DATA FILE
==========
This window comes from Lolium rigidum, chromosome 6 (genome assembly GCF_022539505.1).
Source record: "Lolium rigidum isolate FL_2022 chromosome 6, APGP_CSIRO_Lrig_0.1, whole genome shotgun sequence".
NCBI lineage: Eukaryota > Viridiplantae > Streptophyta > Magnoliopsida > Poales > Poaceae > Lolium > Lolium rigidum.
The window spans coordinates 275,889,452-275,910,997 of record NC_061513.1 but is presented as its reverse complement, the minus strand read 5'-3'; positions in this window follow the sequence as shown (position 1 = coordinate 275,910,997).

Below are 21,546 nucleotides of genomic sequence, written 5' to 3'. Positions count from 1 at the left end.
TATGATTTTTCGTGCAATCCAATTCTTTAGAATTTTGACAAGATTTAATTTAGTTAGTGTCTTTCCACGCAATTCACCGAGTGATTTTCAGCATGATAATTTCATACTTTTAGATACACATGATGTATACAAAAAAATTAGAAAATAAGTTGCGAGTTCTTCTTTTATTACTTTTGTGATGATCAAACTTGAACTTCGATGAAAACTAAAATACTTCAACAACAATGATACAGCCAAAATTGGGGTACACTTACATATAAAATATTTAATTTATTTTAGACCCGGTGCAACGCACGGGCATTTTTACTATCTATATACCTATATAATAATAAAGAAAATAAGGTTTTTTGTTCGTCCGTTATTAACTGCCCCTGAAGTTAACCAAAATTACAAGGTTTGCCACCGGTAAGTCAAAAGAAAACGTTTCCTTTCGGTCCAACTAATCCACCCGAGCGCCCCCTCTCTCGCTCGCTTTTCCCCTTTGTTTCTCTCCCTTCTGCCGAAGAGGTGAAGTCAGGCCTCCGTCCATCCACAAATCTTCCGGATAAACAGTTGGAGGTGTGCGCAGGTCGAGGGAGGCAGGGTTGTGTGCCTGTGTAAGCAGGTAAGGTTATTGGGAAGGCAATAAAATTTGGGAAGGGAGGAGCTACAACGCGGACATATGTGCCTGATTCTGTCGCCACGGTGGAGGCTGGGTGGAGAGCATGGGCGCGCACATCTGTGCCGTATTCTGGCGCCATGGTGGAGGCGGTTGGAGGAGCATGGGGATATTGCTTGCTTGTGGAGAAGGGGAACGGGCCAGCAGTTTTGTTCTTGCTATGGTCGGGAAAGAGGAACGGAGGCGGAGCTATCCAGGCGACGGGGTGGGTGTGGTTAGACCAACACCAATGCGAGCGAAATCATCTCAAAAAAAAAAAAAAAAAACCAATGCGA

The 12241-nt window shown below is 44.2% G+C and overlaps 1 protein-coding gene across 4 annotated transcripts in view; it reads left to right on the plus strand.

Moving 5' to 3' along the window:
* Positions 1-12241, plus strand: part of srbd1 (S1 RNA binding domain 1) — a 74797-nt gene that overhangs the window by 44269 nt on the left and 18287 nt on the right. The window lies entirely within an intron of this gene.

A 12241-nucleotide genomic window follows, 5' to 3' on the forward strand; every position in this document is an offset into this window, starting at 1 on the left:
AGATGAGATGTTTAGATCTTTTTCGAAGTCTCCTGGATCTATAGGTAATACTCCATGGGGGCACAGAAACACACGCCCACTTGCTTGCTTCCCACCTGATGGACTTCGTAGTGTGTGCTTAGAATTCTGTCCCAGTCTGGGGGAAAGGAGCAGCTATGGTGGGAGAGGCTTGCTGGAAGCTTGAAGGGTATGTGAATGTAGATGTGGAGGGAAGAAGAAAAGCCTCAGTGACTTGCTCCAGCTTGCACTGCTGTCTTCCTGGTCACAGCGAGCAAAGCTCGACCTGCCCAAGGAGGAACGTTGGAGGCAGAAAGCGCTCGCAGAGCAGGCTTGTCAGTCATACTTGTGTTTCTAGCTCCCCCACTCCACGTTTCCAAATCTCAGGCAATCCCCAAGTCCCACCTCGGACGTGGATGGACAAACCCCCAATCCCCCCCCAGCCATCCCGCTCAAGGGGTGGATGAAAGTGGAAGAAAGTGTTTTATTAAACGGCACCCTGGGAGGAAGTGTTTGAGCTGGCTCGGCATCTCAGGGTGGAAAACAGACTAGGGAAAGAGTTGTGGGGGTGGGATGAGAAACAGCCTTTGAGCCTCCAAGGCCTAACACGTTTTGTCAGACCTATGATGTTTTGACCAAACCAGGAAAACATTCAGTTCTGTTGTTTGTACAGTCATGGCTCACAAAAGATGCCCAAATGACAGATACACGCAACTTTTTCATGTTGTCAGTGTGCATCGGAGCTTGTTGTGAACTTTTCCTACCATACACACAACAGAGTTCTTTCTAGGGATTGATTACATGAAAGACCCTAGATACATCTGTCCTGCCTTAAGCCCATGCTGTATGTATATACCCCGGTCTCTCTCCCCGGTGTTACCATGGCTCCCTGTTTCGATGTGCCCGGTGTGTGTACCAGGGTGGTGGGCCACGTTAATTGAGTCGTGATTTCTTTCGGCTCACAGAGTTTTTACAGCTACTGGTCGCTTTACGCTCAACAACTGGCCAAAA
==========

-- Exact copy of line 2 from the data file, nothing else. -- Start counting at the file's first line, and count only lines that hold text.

Source record: "Lolium rigidum isolate FL_2022 chromosome 6, APGP_CSIRO_Lrig_0.1, whole genome shotgun sequence".